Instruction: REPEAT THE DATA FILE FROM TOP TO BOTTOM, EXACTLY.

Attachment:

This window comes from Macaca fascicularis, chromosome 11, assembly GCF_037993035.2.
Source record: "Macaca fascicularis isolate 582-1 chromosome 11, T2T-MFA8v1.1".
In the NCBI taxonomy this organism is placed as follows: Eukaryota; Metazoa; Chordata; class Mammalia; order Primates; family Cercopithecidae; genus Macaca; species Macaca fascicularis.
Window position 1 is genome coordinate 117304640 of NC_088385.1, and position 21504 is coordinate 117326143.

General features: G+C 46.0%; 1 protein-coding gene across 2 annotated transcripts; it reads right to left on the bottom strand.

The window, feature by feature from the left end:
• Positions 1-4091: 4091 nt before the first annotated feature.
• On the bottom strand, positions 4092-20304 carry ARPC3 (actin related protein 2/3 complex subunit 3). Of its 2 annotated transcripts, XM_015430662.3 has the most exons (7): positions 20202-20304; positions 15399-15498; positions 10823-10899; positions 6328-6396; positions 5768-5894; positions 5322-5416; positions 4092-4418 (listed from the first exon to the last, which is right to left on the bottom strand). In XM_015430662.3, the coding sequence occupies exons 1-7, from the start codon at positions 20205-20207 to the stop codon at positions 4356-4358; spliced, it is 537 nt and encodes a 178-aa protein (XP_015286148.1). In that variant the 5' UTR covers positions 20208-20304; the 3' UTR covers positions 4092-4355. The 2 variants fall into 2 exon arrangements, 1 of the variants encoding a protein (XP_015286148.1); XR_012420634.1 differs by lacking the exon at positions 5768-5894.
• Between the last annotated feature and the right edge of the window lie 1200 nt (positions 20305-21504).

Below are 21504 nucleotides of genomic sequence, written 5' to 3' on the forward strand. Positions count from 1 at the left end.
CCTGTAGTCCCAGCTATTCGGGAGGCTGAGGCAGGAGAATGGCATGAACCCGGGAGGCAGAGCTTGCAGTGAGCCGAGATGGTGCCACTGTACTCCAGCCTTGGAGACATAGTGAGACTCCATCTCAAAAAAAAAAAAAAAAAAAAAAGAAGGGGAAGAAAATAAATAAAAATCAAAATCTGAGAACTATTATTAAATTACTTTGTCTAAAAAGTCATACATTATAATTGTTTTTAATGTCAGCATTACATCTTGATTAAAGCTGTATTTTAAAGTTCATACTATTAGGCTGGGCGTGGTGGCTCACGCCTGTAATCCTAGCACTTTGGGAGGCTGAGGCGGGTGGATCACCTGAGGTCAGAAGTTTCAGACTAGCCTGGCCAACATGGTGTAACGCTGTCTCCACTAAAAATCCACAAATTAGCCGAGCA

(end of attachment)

This window comes from Macaca fascicularis, chromosome 11, assembly GCF_037993035.2.
Source record: "Macaca fascicularis isolate 582-1 chromosome 11, T2T-MFA8v1.1".
In the NCBI taxonomy this organism is placed as follows: Eukaryota; Metazoa; Chordata; class Mammalia; order Primates; family Cercopithecidae; genus Macaca; species Macaca fascicularis.
Window position 1 is genome coordinate 117304640 of NC_088385.1, and position 21504 is coordinate 117326143.

General features: G+C 46.0%; 1 protein-coding gene across 2 annotated transcripts; it reads right to left on the bottom strand.

The window, feature by feature from the left end:
• Positions 1-4091: 4091 nt before the first annotated feature.
• On the bottom strand, positions 4092-20304 carry ARPC3 (actin related protein 2/3 complex subunit 3). Of its 2 annotated transcripts, XM_015430662.3 has the most exons (7): positions 20202-20304; positions 15399-15498; positions 10823-10899; positions 6328-6396; positions 5768-5894; positions 5322-5416; positions 4092-4418 (listed from the first exon to the last, which is right to left on the bottom strand). In XM_015430662.3, the coding sequence occupies exons 1-7, from the start codon at positions 20205-20207 to the stop codon at positions 4356-4358; spliced, it is 537 nt and encodes a 178-aa protein (XP_015286148.1). In that variant the 5' UTR covers positions 20208-20304; the 3' UTR covers positions 4092-4355. The 2 variants fall into 2 exon arrangements, 1 of the variants encoding a protein (XP_015286148.1); XR_012420634.1 differs by lacking the exon at positions 5768-5894.
• Between the last annotated feature and the right edge of the window lie 1200 nt (positions 20305-21504).

Below are 21504 nucleotides of genomic sequence, written 5' to 3' on the forward strand. Positions count from 1 at the left end.
CCTGTAGTCCCAGCTATTCGGGAGGCTGAGGCAGGAGAATGGCATGAACCCGGGAGGCAGAGCTTGCAGTGAGCCGAGATGGTGCCACTGTACTCCAGCCTTGGAGACATAGTGAGACTCCATCTCAAAAAAAAAAAAAAAAAAAAAAGAAGGGGAAGAAAATAAATAAAAATCAAAATCTGAGAACTATTATTAAATTACTTTGTCTAAAAAGTCATACATTATAATTGTTTTTAATGTCAGCATTACATCTTGATTAAAGCTGTATTTTAAAGTTCATACTATTAGGCTGGGCGTGGTGGCTCACGCCTGTAATCCTAGCACTTTGGGAGGCTGAGGCGGGTGGATCACCTGAGGTCAGAAGTTTCAGACTAGCCTGGCCAACATGGTGTAACGCTGTCTCCACTAAAAATCCACAAATTAGCCGAGCA